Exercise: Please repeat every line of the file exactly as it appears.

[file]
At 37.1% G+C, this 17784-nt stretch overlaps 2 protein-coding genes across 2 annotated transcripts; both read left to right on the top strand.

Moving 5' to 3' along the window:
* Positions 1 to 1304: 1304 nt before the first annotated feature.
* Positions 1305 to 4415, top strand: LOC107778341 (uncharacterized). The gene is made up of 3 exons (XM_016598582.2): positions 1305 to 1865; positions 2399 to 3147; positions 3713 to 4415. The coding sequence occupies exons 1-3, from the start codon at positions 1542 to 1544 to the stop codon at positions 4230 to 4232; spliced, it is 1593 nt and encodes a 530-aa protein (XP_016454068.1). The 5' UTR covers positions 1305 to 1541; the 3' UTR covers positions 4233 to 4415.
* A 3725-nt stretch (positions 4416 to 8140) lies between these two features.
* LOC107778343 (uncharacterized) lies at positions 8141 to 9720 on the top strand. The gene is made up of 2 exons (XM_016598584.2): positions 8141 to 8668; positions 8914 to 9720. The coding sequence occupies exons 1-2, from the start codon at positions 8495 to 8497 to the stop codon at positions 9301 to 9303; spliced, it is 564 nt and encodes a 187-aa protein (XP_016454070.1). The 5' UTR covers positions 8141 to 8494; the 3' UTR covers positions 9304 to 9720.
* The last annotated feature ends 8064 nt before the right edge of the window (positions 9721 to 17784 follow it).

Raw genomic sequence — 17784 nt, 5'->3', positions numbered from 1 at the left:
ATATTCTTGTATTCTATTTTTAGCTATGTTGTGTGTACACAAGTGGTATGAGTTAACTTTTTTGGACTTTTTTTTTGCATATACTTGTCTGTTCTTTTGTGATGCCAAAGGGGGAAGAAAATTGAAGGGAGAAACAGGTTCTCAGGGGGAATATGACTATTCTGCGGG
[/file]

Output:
At 37.1% G+C, this 17784-nt stretch overlaps 2 protein-coding genes across 2 annotated transcripts; both read left to right on the top strand.

Moving 5' to 3' along the window:
* Positions 1 to 1304: 1304 nt before the first annotated feature.
* Positions 1305 to 4415, top strand: LOC107778341 (uncharacterized). The gene is made up of 3 exons (XM_016598582.2): positions 1305 to 1865; positions 2399 to 3147; positions 3713 to 4415. The coding sequence occupies exons 1-3, from the start codon at positions 1542 to 1544 to the stop codon at positions 4230 to 4232; spliced, it is 1593 nt and encodes a 530-aa protein (XP_016454068.1). The 5' UTR covers positions 1305 to 1541; the 3' UTR covers positions 4233 to 4415.
* A 3725-nt stretch (positions 4416 to 8140) lies between these two features.
* LOC107778343 (uncharacterized) lies at positions 8141 to 9720 on the top strand. The gene is made up of 2 exons (XM_016598584.2): positions 8141 to 8668; positions 8914 to 9720. The coding sequence occupies exons 1-2, from the start codon at positions 8495 to 8497 to the stop codon at positions 9301 to 9303; spliced, it is 564 nt and encodes a 187-aa protein (XP_016454070.1). The 5' UTR covers positions 8141 to 8494; the 3' UTR covers positions 9304 to 9720.
* The last annotated feature ends 8064 nt before the right edge of the window (positions 9721 to 17784 follow it).

Raw genomic sequence — 17784 nt, 5'->3', positions numbered from 1 at the left:
ATATTCTTGTATTCTATTTTTAGCTATGTTGTGTGTACACAAGTGGTATGAGTTAACTTTTTTGGACTTTTTTTTTGCATATACTTGTCTGTTCTTTTGTGATGCCAAAGGGGGAAGAAAATTGAAGGGAGAAACAGGTTCTCAGGGGGAATATGACTATTCTGCGGG